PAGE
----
The father of a teenage girl who died in Britain after viewing harmful online content on Monday criticised the response of social media companies to a report aimed at preventing future tragedies.
Londoner Ian Russell, the father of 14-year-old Molly, described their reaction as "underwhelming and unsurprising", demonstrating "business as usual" approach.
Regulation, such as the British government's proposed Online Safety Bill, was the only way to end the "inertia" shown by social media sites towards safety, he added.
The inquest into her death heard that of the 16,300 posts Molly saved, shared or liked on Instagram in the six-month period before her death, 2,100 related to depression, self-harm or suicide.
Coroner Andrew Walker, who led the inquest, subsequently wrote to Meta, Pinterest, Twitter and Snapchat in September last year.
In a "prevention of future deaths" report sent to the social media firms and the UK government, Walker urged a review of the algorithms used by the sites to provide content.
Russell expressed disappointment at their feedback and the fact that Instagram's parent company Meta had not shown any "significant change in direction".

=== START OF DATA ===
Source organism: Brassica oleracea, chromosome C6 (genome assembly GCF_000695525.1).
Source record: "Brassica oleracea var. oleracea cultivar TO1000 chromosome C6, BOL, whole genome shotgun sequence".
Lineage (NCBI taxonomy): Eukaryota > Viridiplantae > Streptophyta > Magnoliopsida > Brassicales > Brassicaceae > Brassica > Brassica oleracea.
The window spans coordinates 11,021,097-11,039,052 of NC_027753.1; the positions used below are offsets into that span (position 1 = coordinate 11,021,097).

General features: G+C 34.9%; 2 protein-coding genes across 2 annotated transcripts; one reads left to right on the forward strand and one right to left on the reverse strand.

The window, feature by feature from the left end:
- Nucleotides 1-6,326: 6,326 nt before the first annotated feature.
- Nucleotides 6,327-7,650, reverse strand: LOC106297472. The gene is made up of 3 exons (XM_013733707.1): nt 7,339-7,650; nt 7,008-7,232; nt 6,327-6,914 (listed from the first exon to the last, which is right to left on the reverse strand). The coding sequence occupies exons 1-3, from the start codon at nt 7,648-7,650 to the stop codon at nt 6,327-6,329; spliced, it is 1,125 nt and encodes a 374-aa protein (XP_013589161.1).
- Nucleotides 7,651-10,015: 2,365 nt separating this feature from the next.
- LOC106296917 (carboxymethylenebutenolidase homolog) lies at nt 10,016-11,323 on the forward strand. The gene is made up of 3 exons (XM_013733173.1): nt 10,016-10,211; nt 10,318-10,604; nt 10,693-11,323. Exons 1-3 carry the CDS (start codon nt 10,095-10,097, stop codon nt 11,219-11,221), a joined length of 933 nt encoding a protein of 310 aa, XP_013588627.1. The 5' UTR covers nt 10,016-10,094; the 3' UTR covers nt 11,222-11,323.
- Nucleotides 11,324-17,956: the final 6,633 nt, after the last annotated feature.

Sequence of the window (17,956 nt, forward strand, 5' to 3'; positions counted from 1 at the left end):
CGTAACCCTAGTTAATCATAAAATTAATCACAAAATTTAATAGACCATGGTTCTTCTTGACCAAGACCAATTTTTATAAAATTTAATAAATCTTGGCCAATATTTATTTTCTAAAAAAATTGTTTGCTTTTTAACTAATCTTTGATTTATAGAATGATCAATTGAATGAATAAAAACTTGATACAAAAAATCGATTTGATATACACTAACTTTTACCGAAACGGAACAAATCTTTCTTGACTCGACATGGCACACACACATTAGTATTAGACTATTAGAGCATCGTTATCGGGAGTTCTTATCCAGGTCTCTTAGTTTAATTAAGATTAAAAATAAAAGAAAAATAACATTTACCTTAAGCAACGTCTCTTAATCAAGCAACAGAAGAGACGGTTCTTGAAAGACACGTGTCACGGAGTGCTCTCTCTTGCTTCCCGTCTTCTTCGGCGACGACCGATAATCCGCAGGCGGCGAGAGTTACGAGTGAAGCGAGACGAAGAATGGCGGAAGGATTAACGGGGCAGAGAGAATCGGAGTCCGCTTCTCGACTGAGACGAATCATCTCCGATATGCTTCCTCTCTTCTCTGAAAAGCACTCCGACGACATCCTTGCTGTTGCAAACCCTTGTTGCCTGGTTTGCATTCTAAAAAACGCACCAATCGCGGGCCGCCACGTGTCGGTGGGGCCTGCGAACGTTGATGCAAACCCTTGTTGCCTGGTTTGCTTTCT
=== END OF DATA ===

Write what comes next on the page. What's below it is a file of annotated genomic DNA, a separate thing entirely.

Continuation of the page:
"One perhaps would have hoped that looking at the level of detail that was presented to the coroner...," he told the PA news agency.
"It would have focused minds and compelled tech platforms to react more positively to put safety higher up their agenda," he added.
"But that doesn't seem to be the case, particularly in Meta's case."
- Tougher action -
In his inquest into Molly Russell's death, Walker ruled that she had died from an act of self-harm while suffering from the "negative effects of online content".
It would not be "safe" to conclude it was suicide, he said.
Her death in November 2017 led her family to set up a campaign highlighting the dangers of social media.
The Online Safety Bill is due to be debated by MPs on Tuesday.
In its current form, it would require tech companies to remove illegal material from their platforms, with a particular emphasis on protecting children from seeing harmful content. It would also impose heavy fines for sites that break the rules.
Dozens of MPs with the ruling Conservatives however have put their name to an amendment demanding tougher action.
The rebels MPs want the owners of social media platforms to face jail time if they fail to protect children from seeing damaging content.
After the inquest into his daughter's death, Russell said it was "time the toxic corporate culture at the heart of the world's biggest social media platform changed.
A senior Meta executive had said the content that the platform's algorithms had pushed to his daughter was safe, said Russell.
"If this demented trail of life-sucking content was safe, my daughter Molly would probably still be alive -- and instead of being a bereaved family of four, there would be five of us looking forward to a life full of purpose and promise that lay ahead for our adorable Molly," he added.